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11-13-03, 05:39 AM
Proud veterans parade

Annual tribute adds a salute to valor in Iraq

By Rick Rogers

November 12, 2003

SAN DIEGO In other years, Fernando Suarez would have been right there on Harbor Drive for San Diego's annual Veterans Day Parade clapping for the Chosin Reservoir survivors and cheering the Vietnam vets.

Not this year. Not since his son, Lance Cpl. Jesus A. Suarez del Solar, 20, died in Iraq after, his father said, he stepped on a U.S. cluster bomb while assigned to the 1st Marine Division at Camp Pendleton.

Instead, as an estimated 10,000 others lined the parade route yesterday, Suarez stood next to a makeshift Iraq War memorial of sheets outlined with spray-painted crosses small memorials of red, yellow, black, blue, silver, green gold, cherry and peach.

Different colors of crosses for each month since the March 2003 invasion. The names of 394 service members neatly filling the crosses in panels resembling the Vietnam Memorial.

Peach is November's color and Army Staff Sgt. Mark D. Vasquez, 35, is the last name on an already sizable list. The date he died is listed as Nov. 8. Scores more crosses wait to be filled by Josie Bitner, who created the piece of living history art for the North County Coalition for Peace and Justice.

"You hear about one or two Marines or soldiers being killed and it's not as impactful as when you look at the total number," said Bitner, from Vista.

Bitner unveiled the memorial Oct. 25 at the Defenders of Freedom Parade in Oceanside, where more than 11,000 Marines and sailors marched through town.

She didn't know what reaction to expect.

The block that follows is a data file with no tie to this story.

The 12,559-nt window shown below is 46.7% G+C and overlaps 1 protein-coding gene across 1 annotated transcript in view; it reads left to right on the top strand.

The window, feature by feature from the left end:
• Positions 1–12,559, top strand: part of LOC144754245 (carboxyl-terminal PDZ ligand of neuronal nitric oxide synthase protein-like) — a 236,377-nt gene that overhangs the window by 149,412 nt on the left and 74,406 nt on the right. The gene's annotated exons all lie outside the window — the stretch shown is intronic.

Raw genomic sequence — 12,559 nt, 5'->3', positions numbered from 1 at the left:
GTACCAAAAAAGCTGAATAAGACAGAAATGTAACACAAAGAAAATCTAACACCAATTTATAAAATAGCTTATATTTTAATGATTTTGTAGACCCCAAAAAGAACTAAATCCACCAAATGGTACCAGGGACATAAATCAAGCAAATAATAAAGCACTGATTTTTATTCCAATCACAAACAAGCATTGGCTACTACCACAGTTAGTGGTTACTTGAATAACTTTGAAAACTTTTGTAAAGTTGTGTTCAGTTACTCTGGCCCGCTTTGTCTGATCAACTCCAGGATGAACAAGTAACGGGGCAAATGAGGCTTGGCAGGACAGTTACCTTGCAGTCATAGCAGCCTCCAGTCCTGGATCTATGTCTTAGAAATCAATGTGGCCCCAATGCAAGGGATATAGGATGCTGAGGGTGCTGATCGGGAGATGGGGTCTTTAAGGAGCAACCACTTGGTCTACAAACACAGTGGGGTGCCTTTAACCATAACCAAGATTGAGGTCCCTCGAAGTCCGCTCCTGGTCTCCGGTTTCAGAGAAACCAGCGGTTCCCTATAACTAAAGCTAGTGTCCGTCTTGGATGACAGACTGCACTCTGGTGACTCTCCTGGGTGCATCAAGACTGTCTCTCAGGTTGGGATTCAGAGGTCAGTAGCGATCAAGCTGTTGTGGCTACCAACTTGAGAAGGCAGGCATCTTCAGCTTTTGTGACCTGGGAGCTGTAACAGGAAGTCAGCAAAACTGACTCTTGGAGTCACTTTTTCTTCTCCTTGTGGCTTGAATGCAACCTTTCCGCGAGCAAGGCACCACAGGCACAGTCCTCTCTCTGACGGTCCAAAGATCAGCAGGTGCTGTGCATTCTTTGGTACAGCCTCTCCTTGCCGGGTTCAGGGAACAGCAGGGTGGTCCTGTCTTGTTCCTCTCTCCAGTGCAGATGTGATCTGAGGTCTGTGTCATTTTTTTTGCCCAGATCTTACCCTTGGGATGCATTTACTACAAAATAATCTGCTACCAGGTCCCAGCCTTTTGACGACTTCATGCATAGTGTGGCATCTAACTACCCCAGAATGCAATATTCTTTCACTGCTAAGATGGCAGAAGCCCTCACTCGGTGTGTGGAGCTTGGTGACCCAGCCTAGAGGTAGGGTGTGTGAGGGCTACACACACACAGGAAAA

"We were a little nervous. But when the Marines came, they would search for their friends' names and then they would explain to their families who these people were. Many thanked us for doing this."

Two Marine drill instructors passing by the memorial yesterday stopped to look at the names and the boot-camp graduation photo of Suarez a handsome young man wearing dress-blues, globe and anchor in the background.

"I am not against the Marines," Escondido resident Suarez, 47, explained to them. "I am against the war."

A long pause followed before the Marines shook Suarez's hand and moved on. Some visitors stood before the crosses for minutes, seemingly mesmerized by the sight.

"I see a lot of body bags when I look at the list," said Steven Shawver, who spent 1968 and 1971 in Vietnam as a combat medic for the Army's 173rd Airborne Brigade.

"It's a haunting feeling. It's a high price to pay for what I don't know," he said. "This whole Iraq thing, they say it's not Vietnam. But if it looks like a duck and quacks like a duck, it probably is."

Just a few feet from Suarez, a more typical Veterans Day routine unfolded. Hundreds of veterans representing every service wearing ill-fitting uniforms in many instances and sporting longish hair assembled in haphazard ranks next to the County Administration Building.

JROTC units went through pre-parade drills. Boy Scouts carried flags and marching bands tuned up in the parking lot. Active-duty personnel from every service looked out of place at this tourist spot.

Gail Gallardo, from Bonita, waved a flag and clapped as the veterans marched or were driven by. Her husband, a Vietnam vet, stood next to her.

"We come out every year to show support and appreciation, especially for the Vietnam vets because they were never recognized when they came home," Gallardo said.

"We are hoping to see some Marines or Army troops being rotated through Iraq or Afghanistan come marching through just so they know that the people are behind them," she said "It's always the vets who make the sacrifice. The least we can do is support them."